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Diakonia

by the Rev. Bob Olsen

As I wrote this article for August, it dawned on me that the anniversary of my ordination as a Deacon is coming up on July 28th. As we move towards Total Ministry, I am reminded that through our baptism we are all called to serve. Diakonia comes from the Greek for servant and the root for Deacon. However Diakonia encompasses much more, it is the call to serve the poor and oppressed – a call that extends to all the Baptized. As Christ said, he came to serve, our baptism joins us to Christ in that service. Each of us is called to ministry, so while I do have some personal ministries, my main ministry as a deacon is the encouragement of the members of St George’s to use their gifts to serve, the diaconal body of Christ.Image

 Over the past several years, we have become a much more mission directed congregation, looking out in service to the community around us. As a congregation many are involved: whether it is helping veterans and their families; supporting River City and St Matthews Food Closets through donations and the community garden. Other ministries include praying for the needs of others, calling and visiting shut- ins, and reaching out in so many other ways – fulfilling our baptismal vows. These haven’t been the “deacon’s ministries” rather the congregations ministries and for that I give thanks.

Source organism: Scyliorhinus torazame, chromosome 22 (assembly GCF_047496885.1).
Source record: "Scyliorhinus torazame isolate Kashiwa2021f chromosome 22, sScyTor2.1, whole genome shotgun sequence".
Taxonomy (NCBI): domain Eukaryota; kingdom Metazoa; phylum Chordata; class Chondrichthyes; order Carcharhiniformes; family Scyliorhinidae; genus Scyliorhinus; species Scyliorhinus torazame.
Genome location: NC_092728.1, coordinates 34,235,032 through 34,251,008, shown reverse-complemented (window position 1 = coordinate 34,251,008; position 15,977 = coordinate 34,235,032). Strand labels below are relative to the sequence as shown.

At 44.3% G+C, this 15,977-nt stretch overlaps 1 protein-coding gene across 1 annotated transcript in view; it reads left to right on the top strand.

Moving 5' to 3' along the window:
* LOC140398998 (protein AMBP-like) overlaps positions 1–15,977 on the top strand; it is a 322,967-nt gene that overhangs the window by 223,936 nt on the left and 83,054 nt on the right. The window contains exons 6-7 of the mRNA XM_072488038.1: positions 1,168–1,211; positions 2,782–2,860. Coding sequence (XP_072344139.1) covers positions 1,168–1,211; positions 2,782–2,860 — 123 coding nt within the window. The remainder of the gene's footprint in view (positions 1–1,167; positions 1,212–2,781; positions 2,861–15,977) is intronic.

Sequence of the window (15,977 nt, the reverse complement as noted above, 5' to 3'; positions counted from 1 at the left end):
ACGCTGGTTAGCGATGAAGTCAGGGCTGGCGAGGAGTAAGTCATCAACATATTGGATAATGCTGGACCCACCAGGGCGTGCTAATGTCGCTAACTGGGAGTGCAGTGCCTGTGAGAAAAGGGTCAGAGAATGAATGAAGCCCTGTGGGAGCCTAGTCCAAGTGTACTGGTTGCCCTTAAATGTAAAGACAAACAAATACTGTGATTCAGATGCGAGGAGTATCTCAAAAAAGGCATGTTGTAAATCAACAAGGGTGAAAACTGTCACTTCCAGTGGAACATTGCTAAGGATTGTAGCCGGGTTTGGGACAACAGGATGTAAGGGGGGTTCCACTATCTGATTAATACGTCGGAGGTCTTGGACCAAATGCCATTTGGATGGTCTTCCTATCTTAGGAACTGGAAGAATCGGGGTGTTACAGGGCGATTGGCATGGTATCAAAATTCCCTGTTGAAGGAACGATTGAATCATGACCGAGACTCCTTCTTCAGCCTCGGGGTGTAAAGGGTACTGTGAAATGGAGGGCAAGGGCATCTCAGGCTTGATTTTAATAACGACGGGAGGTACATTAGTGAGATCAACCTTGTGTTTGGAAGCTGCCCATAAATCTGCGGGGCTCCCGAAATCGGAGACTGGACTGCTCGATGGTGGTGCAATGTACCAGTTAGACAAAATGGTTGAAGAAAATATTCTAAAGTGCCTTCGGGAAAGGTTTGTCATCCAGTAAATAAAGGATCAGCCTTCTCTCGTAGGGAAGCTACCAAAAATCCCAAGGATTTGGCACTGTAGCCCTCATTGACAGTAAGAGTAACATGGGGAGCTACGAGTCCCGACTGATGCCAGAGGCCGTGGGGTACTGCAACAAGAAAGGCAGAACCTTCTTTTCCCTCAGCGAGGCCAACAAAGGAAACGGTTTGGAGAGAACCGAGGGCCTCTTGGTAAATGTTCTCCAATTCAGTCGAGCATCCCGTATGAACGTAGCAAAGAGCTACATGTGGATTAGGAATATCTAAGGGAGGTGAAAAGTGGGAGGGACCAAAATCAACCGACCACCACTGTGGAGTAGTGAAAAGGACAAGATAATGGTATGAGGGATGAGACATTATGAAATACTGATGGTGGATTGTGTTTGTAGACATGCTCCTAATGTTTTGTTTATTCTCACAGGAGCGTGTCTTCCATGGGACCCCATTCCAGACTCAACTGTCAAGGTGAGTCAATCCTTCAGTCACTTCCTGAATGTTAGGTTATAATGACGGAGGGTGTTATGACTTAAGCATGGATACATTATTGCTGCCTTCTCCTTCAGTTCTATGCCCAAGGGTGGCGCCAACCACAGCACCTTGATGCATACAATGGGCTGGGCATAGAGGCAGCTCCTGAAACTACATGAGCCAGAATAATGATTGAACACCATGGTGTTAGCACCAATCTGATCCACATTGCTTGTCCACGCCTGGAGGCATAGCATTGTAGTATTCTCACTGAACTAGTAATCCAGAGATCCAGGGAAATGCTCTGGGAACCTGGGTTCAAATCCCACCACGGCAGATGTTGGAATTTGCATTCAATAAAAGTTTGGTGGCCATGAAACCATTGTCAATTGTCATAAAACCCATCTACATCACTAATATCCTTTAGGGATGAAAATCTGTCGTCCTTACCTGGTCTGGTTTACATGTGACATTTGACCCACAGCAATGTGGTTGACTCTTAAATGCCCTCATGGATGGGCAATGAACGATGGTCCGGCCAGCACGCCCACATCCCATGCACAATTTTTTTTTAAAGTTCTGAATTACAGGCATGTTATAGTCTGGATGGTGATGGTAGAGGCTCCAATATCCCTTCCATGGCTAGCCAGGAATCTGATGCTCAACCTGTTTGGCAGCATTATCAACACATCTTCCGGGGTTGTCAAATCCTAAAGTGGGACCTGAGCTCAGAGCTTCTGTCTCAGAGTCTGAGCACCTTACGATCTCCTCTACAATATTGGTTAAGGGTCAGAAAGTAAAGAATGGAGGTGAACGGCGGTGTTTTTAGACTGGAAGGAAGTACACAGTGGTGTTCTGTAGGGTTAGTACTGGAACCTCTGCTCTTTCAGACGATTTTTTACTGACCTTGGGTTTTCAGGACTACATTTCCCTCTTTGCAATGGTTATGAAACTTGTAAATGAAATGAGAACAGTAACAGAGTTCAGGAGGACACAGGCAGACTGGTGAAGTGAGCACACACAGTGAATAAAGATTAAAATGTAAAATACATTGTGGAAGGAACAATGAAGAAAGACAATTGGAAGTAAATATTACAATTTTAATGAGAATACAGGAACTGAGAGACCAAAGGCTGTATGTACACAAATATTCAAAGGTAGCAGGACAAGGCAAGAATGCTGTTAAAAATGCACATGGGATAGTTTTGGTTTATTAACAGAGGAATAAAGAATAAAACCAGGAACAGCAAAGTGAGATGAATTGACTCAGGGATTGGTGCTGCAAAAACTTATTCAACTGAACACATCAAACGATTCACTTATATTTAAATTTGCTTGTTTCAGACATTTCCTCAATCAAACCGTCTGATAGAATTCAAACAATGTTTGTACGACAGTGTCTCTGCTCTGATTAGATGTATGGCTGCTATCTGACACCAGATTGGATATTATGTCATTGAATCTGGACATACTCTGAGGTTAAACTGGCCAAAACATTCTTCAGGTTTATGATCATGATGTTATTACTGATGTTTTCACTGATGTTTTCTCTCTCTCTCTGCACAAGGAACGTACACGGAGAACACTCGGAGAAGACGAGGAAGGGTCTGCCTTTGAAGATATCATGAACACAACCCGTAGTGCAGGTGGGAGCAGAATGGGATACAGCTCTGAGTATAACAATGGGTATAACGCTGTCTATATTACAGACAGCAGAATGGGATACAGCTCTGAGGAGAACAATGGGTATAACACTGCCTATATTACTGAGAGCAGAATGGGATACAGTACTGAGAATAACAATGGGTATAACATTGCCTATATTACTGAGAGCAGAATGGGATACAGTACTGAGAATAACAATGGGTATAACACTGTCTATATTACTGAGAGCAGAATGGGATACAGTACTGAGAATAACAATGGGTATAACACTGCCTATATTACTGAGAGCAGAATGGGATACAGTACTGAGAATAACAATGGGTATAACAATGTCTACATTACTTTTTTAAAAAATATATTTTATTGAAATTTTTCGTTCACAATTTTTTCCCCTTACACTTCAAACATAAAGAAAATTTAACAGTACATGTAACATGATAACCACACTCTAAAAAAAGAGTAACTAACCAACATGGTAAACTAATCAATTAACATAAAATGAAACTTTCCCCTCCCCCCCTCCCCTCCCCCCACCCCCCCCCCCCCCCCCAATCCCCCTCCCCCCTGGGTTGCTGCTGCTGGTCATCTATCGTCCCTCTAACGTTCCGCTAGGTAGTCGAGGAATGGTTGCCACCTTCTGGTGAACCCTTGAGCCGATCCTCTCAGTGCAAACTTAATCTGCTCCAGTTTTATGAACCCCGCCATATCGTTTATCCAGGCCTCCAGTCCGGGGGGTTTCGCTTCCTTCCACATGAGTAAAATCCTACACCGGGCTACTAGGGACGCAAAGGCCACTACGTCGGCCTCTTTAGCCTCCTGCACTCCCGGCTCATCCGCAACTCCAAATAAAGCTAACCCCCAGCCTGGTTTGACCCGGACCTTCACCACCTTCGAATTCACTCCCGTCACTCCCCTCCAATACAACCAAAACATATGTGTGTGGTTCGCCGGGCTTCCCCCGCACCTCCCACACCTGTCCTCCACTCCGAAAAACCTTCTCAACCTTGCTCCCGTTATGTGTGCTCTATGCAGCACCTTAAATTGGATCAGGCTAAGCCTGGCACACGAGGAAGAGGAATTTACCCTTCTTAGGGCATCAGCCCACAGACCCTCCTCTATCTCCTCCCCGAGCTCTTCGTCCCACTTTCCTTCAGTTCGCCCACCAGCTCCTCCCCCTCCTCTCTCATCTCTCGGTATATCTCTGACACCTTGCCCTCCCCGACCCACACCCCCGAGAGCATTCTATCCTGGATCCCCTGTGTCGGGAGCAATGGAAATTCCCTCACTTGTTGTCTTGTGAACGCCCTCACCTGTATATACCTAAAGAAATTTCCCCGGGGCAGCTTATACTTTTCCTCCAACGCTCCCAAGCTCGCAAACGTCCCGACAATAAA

As we move towards Total Ministry this sense of service and mission will become much more central to who we are as Christians. The “church” no longer being a building, but “us Christians.” I’ve been reading a book suggested to the Vestry, Born of Water, Born of the Spirit by Sheryl A Kujawa- Holbrook and Fredrica Harris Thompsett. In the book, Baptismal Ministry or Total Ministry is described as a shift to a ministering community rather than a community gathered around a minister. For me there was an easier to understand metaphor – St George’s isn’t a cruise ship where a few serve the congregation who are passengers, rather we are a freighter and everyone is a crew member – where mission is the freight. We are each given gifts and talents and fortunately they are not all the same. If we are people of faith, then we will have within the congregation all of the gifts we need as a community gathered in ministry.

 In September you will be hearing more about what are the next steps as we move forward in becoming a Total Ministry Congregation. The move to Total Ministry is not so much about structure, but about understanding we are all called to ministry, to minister to each other and the wider community. As we move forward I’d like you to think about a quote from “Born of Water, Born of the Spirit” attributed to V. J. Dozier: “what happens on Sunday morning is not half so important as what happens on Monday morning…In fact what happens on Sunday morning is judged by what happens on Monday morning. If the people who gather for Word and Sacrament go back to the world unchanged and unchanging, they have participated in empty ritual.” At the end of the service we dismissed with the words “Let us go forth in the name of Christ” and respond “Thanks be to God.” It isn’t simply an acknowledgment that the service is over, rather that we are being sent out to minister to those around us the rest of the week.

              Amen.

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